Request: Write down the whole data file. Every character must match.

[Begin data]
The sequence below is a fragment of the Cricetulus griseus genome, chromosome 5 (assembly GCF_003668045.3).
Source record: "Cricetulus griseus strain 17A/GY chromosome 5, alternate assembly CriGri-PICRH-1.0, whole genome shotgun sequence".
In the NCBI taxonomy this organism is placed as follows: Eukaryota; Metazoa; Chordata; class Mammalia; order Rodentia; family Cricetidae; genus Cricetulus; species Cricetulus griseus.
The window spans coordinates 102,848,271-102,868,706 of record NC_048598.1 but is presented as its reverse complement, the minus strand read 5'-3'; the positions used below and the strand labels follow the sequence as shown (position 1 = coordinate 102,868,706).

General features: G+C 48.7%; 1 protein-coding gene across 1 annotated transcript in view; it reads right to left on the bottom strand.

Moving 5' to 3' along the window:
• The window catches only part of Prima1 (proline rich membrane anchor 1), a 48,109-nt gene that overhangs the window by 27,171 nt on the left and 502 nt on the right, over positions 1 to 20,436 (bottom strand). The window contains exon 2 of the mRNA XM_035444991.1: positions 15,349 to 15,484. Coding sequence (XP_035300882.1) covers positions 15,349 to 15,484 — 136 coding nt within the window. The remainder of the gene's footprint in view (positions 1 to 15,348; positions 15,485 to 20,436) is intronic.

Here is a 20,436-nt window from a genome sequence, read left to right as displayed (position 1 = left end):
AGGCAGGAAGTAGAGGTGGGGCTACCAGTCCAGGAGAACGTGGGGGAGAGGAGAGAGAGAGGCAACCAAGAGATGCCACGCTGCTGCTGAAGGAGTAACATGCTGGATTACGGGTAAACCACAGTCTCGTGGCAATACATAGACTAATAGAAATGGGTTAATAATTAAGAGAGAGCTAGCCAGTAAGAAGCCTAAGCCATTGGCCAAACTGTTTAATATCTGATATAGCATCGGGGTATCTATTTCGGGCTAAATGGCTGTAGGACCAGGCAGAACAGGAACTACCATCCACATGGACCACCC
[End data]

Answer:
The sequence below is a fragment of the Cricetulus griseus genome, chromosome 5 (assembly GCF_003668045.3).
Source record: "Cricetulus griseus strain 17A/GY chromosome 5, alternate assembly CriGri-PICRH-1.0, whole genome shotgun sequence".
In the NCBI taxonomy this organism is placed as follows: Eukaryota; Metazoa; Chordata; class Mammalia; order Rodentia; family Cricetidae; genus Cricetulus; species Cricetulus griseus.
The window spans coordinates 102,848,271-102,868,706 of record NC_048598.1 but is presented as its reverse complement, the minus strand read 5'-3'; the positions used below and the strand labels follow the sequence as shown (position 1 = coordinate 102,868,706).

General features: G+C 48.7%; 1 protein-coding gene across 1 annotated transcript in view; it reads right to left on the bottom strand.

Moving 5' to 3' along the window:
• The window catches only part of Prima1 (proline rich membrane anchor 1), a 48,109-nt gene that overhangs the window by 27,171 nt on the left and 502 nt on the right, over positions 1 to 20,436 (bottom strand). The window contains exon 2 of the mRNA XM_035444991.1: positions 15,349 to 15,484. Coding sequence (XP_035300882.1) covers positions 15,349 to 15,484 — 136 coding nt within the window. The remainder of the gene's footprint in view (positions 1 to 15,348; positions 15,485 to 20,436) is intronic.

Here is a 20,436-nt window from a genome sequence, read left to right as displayed (position 1 = left end):
AGGCAGGAAGTAGAGGTGGGGCTACCAGTCCAGGAGAACGTGGGGGAGAGGAGAGAGAGAGGCAACCAAGAGATGCCACGCTGCTGCTGAAGGAGTAACATGCTGGATTACGGGTAAACCACAGTCTCGTGGCAATACATAGACTAATAGAAATGGGTTAATAATTAAGAGAGAGCTAGCCAGTAAGAAGCCTAAGCCATTGGCCAAACTGTTTAATATCTGATATAGCATCGGGGTATCTATTTCGGGCTAAATGGCTGTAGGACCAGGCAGAACAGGAACTACCATCCACATGGACCACCC